This surgery, offers long-term solution to diabetes. But not everyone can undergo this procedure; there are certain conditions such as the patient’s pancreas should be capable of producing good levels of insulin and that there should not be any anti-bodies, which can hamper production of insulin.

This type of surgery will require between 3 to 5 days stay in the hospital and a visit to the doctor every 3 months for check-ups.

Fact Box

Leading institutions in the UAE offering Bariatric Surgery:

 

Shaikh Khalifa Medical City, Abu Dhabi.

Rashid Hospital, Dubai.

Al Qassimi Hospital, Sharjah.

Rashid Centre for Diabetes and Research, Ajman.

 

Surgery Cost (These are estimates only).

 

Sleeve Gastrectomy: Dh 40,000

Gastric Bypass: Dh50,000

Gastric Band: Dh 25,000

Gastric Balloon: Dh 12,000

 

Gastric banding

Emirati Shannon Al Harithi was not only obese but was diabetic and had high blood pressure before he underwent a gastric banding procedure.

“I feel great,” says the 33-year-old who earlier weighed 152 kgs and is now down to 110 kgs. “My target is to bring my weight down further to 90 kilos,” he says.

In the Gastric Banding procedure, an adjustable silicon band is placed on the upper third of the stomach, making the stomach into one small portion and one large portion. The smaller portion, which is about 30 ml in volume capacity, is now the new stomach. The procedure takes one hour and is reversible.

This new stomach, owing to its reduced size, makes you feel full even when you have eaten small quantities of food. Shannon says he underwent the procedure last September. “I have to blend my solid foods well to make it easier for me to digest them,” he says. Before the surgery, he could barely manage to walk 22 metres before feeling winded. But now, “I can walk 3 kms,” he says. “I am committed to my diet programme.” Obesity runs in his family and his brother too had the same procedure done to lose weight.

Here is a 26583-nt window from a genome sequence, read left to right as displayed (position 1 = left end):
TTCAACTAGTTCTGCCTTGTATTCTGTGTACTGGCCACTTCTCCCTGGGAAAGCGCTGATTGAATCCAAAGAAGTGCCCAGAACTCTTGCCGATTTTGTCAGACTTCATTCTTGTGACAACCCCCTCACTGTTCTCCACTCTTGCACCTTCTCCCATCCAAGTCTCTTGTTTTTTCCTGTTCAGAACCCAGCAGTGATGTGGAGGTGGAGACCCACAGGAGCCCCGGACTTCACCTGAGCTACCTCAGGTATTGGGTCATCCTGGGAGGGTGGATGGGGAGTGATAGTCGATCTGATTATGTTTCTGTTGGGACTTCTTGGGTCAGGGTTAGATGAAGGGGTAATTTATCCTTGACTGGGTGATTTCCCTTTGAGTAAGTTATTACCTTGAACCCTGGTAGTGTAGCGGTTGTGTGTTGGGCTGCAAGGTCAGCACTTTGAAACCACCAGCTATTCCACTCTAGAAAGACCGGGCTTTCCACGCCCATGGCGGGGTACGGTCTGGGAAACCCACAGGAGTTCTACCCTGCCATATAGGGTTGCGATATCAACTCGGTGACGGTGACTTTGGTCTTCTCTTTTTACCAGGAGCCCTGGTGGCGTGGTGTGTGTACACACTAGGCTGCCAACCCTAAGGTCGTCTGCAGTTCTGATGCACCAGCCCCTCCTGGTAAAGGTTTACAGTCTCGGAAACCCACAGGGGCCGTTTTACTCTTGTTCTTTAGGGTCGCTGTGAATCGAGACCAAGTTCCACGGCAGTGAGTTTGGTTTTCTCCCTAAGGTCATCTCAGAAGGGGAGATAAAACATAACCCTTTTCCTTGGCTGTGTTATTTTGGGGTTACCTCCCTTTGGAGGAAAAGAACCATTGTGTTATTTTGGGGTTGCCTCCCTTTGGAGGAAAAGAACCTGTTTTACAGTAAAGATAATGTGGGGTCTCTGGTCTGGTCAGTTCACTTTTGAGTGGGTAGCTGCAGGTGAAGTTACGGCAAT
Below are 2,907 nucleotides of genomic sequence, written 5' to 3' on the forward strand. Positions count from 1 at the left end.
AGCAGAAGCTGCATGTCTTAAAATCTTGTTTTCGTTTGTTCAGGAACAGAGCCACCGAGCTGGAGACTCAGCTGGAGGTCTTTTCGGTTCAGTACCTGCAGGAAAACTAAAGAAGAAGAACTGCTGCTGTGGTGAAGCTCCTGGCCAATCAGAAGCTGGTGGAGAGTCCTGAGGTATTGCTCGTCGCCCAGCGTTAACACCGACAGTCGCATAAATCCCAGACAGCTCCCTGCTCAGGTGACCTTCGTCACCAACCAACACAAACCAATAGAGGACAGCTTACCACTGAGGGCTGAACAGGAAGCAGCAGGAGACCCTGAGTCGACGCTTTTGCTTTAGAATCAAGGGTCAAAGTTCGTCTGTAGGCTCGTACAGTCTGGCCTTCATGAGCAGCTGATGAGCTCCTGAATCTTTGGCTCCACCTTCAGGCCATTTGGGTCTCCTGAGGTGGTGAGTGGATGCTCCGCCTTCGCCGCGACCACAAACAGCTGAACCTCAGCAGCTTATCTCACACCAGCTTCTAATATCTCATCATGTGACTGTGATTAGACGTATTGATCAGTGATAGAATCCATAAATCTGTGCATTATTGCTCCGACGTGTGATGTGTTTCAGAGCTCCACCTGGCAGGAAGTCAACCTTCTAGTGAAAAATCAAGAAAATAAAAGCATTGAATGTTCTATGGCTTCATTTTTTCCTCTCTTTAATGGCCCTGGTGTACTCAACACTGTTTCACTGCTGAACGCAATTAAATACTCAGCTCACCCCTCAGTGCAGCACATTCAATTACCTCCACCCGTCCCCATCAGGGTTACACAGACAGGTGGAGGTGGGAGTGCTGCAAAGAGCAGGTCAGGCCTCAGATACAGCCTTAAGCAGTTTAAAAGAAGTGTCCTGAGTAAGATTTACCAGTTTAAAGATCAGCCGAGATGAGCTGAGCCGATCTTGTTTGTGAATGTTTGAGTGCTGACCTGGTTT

***

 

 

Gastric sleeve

American expatriate Allicia McCorkle was fed up of dieting, losing weight and then gaining it back all over again.

Her weight kept going up and down for the past 7 years until she recently underwent the gastric sleeve procedure. “I am not denying myself anything now,” she says about her diet which she eats in smaller servings. “The gastric sleeve reduces the stomach to the size of a banana,” she says. Now she makes every meal count. She says that earlier when she dieted, there were many restrictions as to what she could eat.

Allicia underwent the sleeve gastrectomy procedure where a portion of the stomach is removed. The portion removed includes the part where it secretes the ghrelin hormone that increases the desire for food and makes high-calorie foods look more appealing.

Weight control, as a result of this, is faster through this procedure and is sustained.

Allicia has to make follow-up visits to the doctor who checks for vitamin deficiencies, if any, and is advises diet changes.